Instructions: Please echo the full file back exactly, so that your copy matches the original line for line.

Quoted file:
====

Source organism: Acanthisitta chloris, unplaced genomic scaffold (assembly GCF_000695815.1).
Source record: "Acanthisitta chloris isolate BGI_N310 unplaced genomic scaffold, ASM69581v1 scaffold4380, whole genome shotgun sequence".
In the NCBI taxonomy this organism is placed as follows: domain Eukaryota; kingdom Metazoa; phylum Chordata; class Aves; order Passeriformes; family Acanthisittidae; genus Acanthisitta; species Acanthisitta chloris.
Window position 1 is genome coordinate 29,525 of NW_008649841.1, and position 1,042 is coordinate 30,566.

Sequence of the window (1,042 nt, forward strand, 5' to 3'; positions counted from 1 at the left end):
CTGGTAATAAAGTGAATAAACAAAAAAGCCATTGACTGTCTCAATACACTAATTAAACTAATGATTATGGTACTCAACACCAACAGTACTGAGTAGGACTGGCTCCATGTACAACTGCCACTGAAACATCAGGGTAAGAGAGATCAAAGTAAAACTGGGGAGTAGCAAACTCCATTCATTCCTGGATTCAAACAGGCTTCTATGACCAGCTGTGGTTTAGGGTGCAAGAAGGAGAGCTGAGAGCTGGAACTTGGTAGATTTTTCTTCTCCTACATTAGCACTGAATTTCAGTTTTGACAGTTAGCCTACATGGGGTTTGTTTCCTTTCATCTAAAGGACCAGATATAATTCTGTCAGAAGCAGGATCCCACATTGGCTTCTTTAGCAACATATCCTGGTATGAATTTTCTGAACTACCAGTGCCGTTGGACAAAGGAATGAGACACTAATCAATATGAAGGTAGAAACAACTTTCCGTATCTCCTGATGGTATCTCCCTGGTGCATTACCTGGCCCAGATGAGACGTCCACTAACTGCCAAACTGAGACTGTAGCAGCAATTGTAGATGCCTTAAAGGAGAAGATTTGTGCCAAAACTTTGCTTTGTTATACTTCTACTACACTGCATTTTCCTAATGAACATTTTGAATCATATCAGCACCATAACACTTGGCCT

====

Source organism: Acanthisitta chloris, unplaced genomic scaffold (assembly GCF_000695815.1).
Source record: "Acanthisitta chloris isolate BGI_N310 unplaced genomic scaffold, ASM69581v1 scaffold4380, whole genome shotgun sequence".
In the NCBI taxonomy this organism is placed as follows: domain Eukaryota; kingdom Metazoa; phylum Chordata; class Aves; order Passeriformes; family Acanthisittidae; genus Acanthisitta; species Acanthisitta chloris.
Window position 1 is genome coordinate 29,525 of NW_008649841.1, and position 1,042 is coordinate 30,566.

Sequence of the window (1,042 nt, forward strand, 5' to 3'; positions counted from 1 at the left end):
CTGGTAATAAAGTGAATAAACAAAAAAGCCATTGACTGTCTCAATACACTAATTAAACTAATGATTATGGTACTCAACACCAACAGTACTGAGTAGGACTGGCTCCATGTACAACTGCCACTGAAACATCAGGGTAAGAGAGATCAAAGTAAAACTGGGGAGTAGCAAACTCCATTCATTCCTGGATTCAAACAGGCTTCTATGACCAGCTGTGGTTTAGGGTGCAAGAAGGAGAGCTGAGAGCTGGAACTTGGTAGATTTTTCTTCTCCTACATTAGCACTGAATTTCAGTTTTGACAGTTAGCCTACATGGGGTTTGTTTCCTTTCATCTAAAGGACCAGATATAATTCTGTCAGAAGCAGGATCCCACATTGGCTTCTTTAGCAACATATCCTGGTATGAATTTTCTGAACTACCAGTGCCGTTGGACAAAGGAATGAGACACTAATCAATATGAAGGTAGAAACAACTTTCCGTATCTCCTGATGGTATCTCCCTGGTGCATTACCTGGCCCAGATGAGACGTCCACTAACTGCCAAACTGAGACTGTAGCAGCAATTGTAGATGCCTTAAAGGAGAAGATTTGTGCCAAAACTTTGCTTTGTTATACTTCTACTACACTGCATTTTCCTAATGAACATTTTGAATCATATCAGCACCATAACACTTGGCCT